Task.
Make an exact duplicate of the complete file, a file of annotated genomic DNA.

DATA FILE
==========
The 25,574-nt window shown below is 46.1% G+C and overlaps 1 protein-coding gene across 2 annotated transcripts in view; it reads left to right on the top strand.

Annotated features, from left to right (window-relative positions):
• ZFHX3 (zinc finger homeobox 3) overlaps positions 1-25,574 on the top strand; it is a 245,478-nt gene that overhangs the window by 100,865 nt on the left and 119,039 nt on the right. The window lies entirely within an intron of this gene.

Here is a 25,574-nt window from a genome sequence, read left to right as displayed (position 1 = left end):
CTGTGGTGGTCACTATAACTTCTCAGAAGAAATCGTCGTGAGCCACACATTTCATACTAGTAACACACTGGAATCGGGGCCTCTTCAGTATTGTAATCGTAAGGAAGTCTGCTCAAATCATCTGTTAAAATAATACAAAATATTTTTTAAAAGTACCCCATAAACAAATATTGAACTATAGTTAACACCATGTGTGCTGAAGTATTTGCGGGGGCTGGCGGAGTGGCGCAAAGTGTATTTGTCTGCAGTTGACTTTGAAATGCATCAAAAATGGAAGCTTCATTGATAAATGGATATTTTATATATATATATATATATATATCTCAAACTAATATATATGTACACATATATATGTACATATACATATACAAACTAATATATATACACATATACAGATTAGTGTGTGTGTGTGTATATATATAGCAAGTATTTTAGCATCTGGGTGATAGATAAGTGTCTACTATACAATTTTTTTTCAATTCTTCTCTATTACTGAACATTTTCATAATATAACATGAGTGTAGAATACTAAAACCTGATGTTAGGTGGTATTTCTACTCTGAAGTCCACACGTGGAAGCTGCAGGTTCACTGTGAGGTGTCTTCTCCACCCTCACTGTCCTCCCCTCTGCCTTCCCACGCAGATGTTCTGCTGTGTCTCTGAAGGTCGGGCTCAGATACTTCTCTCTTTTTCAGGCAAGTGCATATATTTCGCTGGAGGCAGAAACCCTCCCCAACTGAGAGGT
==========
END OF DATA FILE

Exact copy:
The 25,574-nt window shown below is 46.1% G+C and overlaps 1 protein-coding gene across 2 annotated transcripts in view; it reads left to right on the top strand.

Annotated features, from left to right (window-relative positions):
• ZFHX3 (zinc finger homeobox 3) overlaps positions 1-25,574 on the top strand; it is a 245,478-nt gene that overhangs the window by 100,865 nt on the left and 119,039 nt on the right. The window lies entirely within an intron of this gene.

Here is a 25,574-nt window from a genome sequence, read left to right as displayed (position 1 = left end):
CTGTGGTGGTCACTATAACTTCTCAGAAGAAATCGTCGTGAGCCACACATTTCATACTAGTAACACACTGGAATCGGGGCCTCTTCAGTATTGTAATCGTAAGGAAGTCTGCTCAAATCATCTGTTAAAATAATACAAAATATTTTTTAAAAGTACCCCATAAACAAATATTGAACTATAGTTAACACCATGTGTGCTGAAGTATTTGCGGGGGCTGGCGGAGTGGCGCAAAGTGTATTTGTCTGCAGTTGACTTTGAAATGCATCAAAAATGGAAGCTTCATTGATAAATGGATATTTTATATATATATATATATATATATCTCAAACTAATATATATGTACACATATATATGTACATATACATATACAAACTAATATATATACACATATACAGATTAGTGTGTGTGTGTGTATATATATAGCAAGTATTTTAGCATCTGGGTGATAGATAAGTGTCTACTATACAATTTTTTTTCAATTCTTCTCTATTACTGAACATTTTCATAATATAACATGAGTGTAGAATACTAAAACCTGATGTTAGGTGGTATTTCTACTCTGAAGTCCACACGTGGAAGCTGCAGGTTCACTGTGAGGTGTCTTCTCCACCCTCACTGTCCTCCCCTCTGCCTTCCCACGCAGATGTTCTGCTGTGTCTCTGAAGGTCGGGCTCAGATACTTCTCTCTTTTTCAGGCAAGTGCATATATTTCGCTGGAGGCAGAAACCCTCCCCAACTGAGAGGT